People who ate fish and vegetables - but no meat - were 43% less likely to develop colon or rectal cancer, according to research from Loma Linda University in California.
The researchers examined the diets of more than 77,000 people over the course of seven years. They also found that vegetarians had a 20% lower risk, and for vegans the risk was reduced by 16%.
In the last year alone it has claimed the lives of Simpson's co-creator Sam Simon, Loose Women presenter Lynda Bellingham and Stephen Sutton, the teenager who raised £4.5 million for the Teenage Cancer Trust.
The World Cancer Research Fund (WCRF), which funded the study, currently advises that garlic, diets high in fibre, high-calcium diets and increased physical activity are associated with a decreased risk of bowel cancer.
The WCRF guidelines were drawn up in 2011 at which point they concluded that the evidence on the relationship between fish and bowel cancer risk was limited and inconclusive.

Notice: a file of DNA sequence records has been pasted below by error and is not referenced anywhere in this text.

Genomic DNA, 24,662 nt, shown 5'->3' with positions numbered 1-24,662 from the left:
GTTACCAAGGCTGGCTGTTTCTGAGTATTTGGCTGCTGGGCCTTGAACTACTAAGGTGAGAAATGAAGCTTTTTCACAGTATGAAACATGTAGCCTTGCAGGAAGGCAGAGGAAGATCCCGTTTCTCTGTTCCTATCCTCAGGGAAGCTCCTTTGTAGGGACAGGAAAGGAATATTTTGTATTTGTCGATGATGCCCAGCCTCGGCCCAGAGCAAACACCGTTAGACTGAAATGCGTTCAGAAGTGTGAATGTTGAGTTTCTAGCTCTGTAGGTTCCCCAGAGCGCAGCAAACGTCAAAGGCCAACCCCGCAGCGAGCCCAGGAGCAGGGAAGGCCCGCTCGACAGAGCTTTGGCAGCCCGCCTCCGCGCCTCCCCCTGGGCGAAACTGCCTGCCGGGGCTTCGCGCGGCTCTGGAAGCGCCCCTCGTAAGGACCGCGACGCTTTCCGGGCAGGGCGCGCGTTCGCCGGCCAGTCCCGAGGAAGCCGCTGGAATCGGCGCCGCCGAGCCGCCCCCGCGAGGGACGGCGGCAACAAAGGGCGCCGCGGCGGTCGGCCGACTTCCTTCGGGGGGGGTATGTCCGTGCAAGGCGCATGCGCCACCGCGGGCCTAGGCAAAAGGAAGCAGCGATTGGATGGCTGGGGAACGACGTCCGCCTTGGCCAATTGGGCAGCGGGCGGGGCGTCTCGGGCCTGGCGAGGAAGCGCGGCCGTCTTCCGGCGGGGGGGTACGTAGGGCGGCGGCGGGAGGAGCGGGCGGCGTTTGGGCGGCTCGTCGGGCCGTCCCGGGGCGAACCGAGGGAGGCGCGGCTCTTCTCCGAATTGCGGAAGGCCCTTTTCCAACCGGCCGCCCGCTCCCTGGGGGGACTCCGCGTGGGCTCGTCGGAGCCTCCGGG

They will no doubt take this latest study into account when they next update their guidelines, but it's worth keeping in mind that at the moment fish is not among their recommendations, especially as NHS Choices have pointed out some limitations of the Loma Linda study.
The subjects of the study all came from one very specific population group - North American Seventh Day Adventists, and the researchers relied on very loose definitions of vegans, vegetarians and pescatarians - which included people who ate meat less than once a month.
"This study will contribute to the body of evidence on dietary risk associated with different food types," states the NHS Choices' report. "But on its own it does not prove that fish consumption decreases the risk of bowel cancer."
However, the healthy credentials of fish are without doubt, and according to Public Health England average consumption of oily fish in the UK is well below the recommended one portion (140g) per week . So it is still a wise move to befriend your local fishmonger.